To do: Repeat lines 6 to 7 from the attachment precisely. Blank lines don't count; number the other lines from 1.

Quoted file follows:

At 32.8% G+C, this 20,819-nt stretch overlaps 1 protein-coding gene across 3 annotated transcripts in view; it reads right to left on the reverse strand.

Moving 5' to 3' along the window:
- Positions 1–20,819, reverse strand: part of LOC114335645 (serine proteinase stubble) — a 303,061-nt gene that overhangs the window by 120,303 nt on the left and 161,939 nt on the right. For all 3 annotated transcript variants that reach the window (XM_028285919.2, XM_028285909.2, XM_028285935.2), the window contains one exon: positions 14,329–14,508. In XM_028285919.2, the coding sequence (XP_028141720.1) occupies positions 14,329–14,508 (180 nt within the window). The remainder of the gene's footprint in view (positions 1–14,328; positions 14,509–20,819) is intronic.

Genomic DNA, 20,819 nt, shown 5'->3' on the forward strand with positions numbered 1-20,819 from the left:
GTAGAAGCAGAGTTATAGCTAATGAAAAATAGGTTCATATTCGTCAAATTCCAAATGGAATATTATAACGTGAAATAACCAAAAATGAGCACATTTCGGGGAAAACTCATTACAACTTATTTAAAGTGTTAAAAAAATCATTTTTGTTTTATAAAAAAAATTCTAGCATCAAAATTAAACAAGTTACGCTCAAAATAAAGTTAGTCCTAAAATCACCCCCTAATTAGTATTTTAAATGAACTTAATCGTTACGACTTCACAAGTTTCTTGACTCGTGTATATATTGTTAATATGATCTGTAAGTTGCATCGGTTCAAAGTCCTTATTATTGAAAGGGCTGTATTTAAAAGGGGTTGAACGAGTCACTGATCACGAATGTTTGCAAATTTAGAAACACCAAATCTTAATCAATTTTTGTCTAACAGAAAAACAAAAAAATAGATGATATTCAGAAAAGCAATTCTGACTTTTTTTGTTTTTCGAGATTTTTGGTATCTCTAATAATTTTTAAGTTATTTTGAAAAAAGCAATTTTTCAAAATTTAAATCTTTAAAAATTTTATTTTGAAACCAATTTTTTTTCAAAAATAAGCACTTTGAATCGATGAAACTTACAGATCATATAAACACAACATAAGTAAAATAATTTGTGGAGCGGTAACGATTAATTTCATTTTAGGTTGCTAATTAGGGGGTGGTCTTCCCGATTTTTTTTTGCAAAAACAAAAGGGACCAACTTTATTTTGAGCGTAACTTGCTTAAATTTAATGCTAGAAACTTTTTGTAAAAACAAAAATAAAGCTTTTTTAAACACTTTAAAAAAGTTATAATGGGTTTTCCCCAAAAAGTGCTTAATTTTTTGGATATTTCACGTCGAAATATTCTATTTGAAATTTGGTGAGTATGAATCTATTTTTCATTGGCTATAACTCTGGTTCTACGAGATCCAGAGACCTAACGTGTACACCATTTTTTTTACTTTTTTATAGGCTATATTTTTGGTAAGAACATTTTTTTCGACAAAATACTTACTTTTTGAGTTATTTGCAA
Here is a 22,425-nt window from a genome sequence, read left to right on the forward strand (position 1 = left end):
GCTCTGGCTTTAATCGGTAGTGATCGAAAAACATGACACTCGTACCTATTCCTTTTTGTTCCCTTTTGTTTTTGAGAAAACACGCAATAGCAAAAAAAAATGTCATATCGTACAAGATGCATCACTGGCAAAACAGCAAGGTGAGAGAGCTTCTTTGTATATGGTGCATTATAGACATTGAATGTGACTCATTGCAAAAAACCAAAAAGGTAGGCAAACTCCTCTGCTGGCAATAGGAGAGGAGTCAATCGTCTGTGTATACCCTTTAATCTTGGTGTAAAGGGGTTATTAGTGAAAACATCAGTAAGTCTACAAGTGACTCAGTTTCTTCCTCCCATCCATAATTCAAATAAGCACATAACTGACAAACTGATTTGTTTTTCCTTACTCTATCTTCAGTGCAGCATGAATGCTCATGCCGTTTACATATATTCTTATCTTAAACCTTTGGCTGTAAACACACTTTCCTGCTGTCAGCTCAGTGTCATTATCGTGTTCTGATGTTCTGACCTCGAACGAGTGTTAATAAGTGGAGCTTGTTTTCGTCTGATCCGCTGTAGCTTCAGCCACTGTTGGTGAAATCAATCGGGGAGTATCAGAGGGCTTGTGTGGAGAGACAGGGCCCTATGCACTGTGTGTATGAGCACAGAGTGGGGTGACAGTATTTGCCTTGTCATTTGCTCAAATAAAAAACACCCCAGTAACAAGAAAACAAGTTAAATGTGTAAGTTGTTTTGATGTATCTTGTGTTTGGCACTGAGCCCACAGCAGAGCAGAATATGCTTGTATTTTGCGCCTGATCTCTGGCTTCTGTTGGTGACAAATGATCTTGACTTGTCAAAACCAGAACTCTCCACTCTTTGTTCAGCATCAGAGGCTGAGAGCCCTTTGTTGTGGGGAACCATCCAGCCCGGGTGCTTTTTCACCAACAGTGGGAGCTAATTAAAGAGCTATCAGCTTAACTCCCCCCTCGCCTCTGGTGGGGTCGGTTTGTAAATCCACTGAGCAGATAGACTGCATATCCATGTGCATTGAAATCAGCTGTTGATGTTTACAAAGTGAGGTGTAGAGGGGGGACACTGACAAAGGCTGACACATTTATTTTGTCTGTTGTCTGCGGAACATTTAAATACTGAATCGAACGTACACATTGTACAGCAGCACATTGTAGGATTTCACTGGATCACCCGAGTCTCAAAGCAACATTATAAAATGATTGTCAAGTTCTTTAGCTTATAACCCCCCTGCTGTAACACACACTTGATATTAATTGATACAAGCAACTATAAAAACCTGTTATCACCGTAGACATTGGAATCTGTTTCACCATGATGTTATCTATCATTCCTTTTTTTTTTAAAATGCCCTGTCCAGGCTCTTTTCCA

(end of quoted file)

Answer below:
Here is a 22,425-nt window from a genome sequence, read left to right on the forward strand (position 1 = left end):
GCTCTGGCTTTAATCGGTAGTGATCGAAAAACATGACACTCGTACCTATTCCTTTTTGTTCCCTTTTGTTTTTGAGAAAACACGCAATAGCAAAAAAAAATGTCATATCGTACAAGATGCATCACTGGCAAAACAGCAAGGTGAGAGAGCTTCTTTGTATATGGTGCATTATAGACATTGAATGTGACTCATTGCAAAAAACCAAAAAGGTAGGCAAACTCCTCTGCTGGCAATAGGAGAGGAGTCAATCGTCTGTGTATACCCTTTAATCTTGGTGTAAAGGGGTTATTAGTGAAAACATCAGTAAGTCTACAAGTGACTCAGTTTCTTCCTCCCATCCATAATTCAAATAAGCACATAACTGACAAACTGATTTGTTTTTCCTTACTCTATCTTCAGTGCAGCATGAATGCTCATGCCGTTTACATATATTCTTATCTTAAACCTTTGGCTGTAAACACACTTTCCTGCTGTCAGCTCAGTGTCATTATCGTGTTCTGATGTTCTGACCTCGAACGAGTGTTAATAAGTGGAGCTTGTTTTCGTCTGATCCGCTGTAGCTTCAGCCACTGTTGGTGAAATCAATCGGGGAGTATCAGAGGGCTTGTGTGGAGAGACAGGGCCCTATGCACTGTGTGTATGAGCACAGAGTGGGGTGACAGTATTTGCCTTGTCATTTGCTCAAATAAAAAACACCCCAGTAACAAGAAAACAAGTTAAATGTGTAAGTTGTTTTGATGTATCTTGTGTTTGGCACTGAGCCCACAGCAGAGCAGAATATGCTTGTATTTTGCGCCTGATCTCTGGCTTCTGTTGGTGACAAATGATCTTGACTTGTCAAAACCAGAACTCTCCACTCTTTGTTCAGCATCAGAGGCTGAGAGCCCTTTGTTGTGGGGAACCATCCAGCCCGGGTGCTTTTTCACCAACAGTGGGAGCTAATTAAAGAGCTATCAGCTTAACTCCCCCCTCGCCTCTGGTGGGGTCGGTTTGTAAATCCACTGAGCAGATAGACTGCATATCCATGTGCATTGAAATCAGCTGTTGATGTTTACAAAGTGAGGTGTAGAGGGGGGACACTGACAAAGGCTGACACATTTATTTTGTCTGTTGTCTGCGGAACATTTAAATACTGAATCGAACGTACACATTGTACAGCAGCACATTGTAGGATTTCACTGGATCACCCGAGTCTCAAAGCAACATTATAAAATGATTGTCAAGTTCTTTAGCTTATAACCCCCCTGCTGTAACACACACTTGATATTAATTGATACAAGCAACTATAAAAACCTGTTATCACCGTAGACATTGGAATCTGTTTCACCATGATGTTATCTATCATTCCTTTTTTTTTTAAAATGCCCTGTCCAGGCTCTTTTCCA